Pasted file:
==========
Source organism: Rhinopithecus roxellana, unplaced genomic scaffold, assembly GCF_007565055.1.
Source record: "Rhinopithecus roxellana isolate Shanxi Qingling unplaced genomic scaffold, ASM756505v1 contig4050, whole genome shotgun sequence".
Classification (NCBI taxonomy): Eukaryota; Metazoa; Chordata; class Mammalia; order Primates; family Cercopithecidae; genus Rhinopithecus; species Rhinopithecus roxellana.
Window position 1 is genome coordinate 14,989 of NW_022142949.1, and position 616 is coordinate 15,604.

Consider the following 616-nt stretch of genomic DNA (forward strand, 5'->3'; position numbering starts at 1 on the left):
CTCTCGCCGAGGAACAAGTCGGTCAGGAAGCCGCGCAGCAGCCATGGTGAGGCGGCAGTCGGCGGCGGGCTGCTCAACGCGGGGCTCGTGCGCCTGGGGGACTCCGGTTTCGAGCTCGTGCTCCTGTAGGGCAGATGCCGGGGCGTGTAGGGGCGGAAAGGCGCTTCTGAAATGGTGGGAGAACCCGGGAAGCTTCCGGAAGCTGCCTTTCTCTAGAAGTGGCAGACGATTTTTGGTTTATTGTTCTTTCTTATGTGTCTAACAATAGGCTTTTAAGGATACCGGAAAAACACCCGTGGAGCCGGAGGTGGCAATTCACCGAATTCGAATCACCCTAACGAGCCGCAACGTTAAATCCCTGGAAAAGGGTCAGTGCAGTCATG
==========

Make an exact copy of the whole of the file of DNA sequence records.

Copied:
Source organism: Rhinopithecus roxellana, unplaced genomic scaffold, assembly GCF_007565055.1.
Source record: "Rhinopithecus roxellana isolate Shanxi Qingling unplaced genomic scaffold, ASM756505v1 contig4050, whole genome shotgun sequence".
Classification (NCBI taxonomy): Eukaryota; Metazoa; Chordata; class Mammalia; order Primates; family Cercopithecidae; genus Rhinopithecus; species Rhinopithecus roxellana.
Window position 1 is genome coordinate 14,989 of NW_022142949.1, and position 616 is coordinate 15,604.

Consider the following 616-nt stretch of genomic DNA (forward strand, 5'->3'; position numbering starts at 1 on the left):
CTCTCGCCGAGGAACAAGTCGGTCAGGAAGCCGCGCAGCAGCCATGGTGAGGCGGCAGTCGGCGGCGGGCTGCTCAACGCGGGGCTCGTGCGCCTGGGGGACTCCGGTTTCGAGCTCGTGCTCCTGTAGGGCAGATGCCGGGGCGTGTAGGGGCGGAAAGGCGCTTCTGAAATGGTGGGAGAACCCGGGAAGCTTCCGGAAGCTGCCTTTCTCTAGAAGTGGCAGACGATTTTTGGTTTATTGTTCTTTCTTATGTGTCTAACAATAGGCTTTTAAGGATACCGGAAAAACACCCGTGGAGCCGGAGGTGGCAATTCACCGAATTCGAATCACCCTAACGAGCCGCAACGTTAAATCCCTGGAAAAGGGTCAGTGCAGTCATG